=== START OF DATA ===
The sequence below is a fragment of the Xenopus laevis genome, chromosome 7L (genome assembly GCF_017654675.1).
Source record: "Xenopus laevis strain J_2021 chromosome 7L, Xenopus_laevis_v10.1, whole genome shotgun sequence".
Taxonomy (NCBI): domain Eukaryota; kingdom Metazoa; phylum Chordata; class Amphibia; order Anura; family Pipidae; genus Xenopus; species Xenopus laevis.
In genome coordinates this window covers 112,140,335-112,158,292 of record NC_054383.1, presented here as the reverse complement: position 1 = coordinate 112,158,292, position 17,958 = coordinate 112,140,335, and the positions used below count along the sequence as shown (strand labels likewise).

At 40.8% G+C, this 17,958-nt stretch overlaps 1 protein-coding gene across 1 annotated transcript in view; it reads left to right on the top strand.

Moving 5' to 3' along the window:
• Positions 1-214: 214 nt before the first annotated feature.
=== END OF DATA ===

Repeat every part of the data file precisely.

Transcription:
The sequence below is a fragment of the Xenopus laevis genome, chromosome 7L (genome assembly GCF_017654675.1).
Source record: "Xenopus laevis strain J_2021 chromosome 7L, Xenopus_laevis_v10.1, whole genome shotgun sequence".
Taxonomy (NCBI): domain Eukaryota; kingdom Metazoa; phylum Chordata; class Amphibia; order Anura; family Pipidae; genus Xenopus; species Xenopus laevis.
In genome coordinates this window covers 112,140,335-112,158,292 of record NC_054383.1, presented here as the reverse complement: position 1 = coordinate 112,158,292, position 17,958 = coordinate 112,140,335, and the positions used below count along the sequence as shown (strand labels likewise).

At 40.8% G+C, this 17,958-nt stretch overlaps 1 protein-coding gene across 1 annotated transcript in view; it reads left to right on the top strand.

Moving 5' to 3' along the window:
• Positions 1-214: 214 nt before the first annotated feature.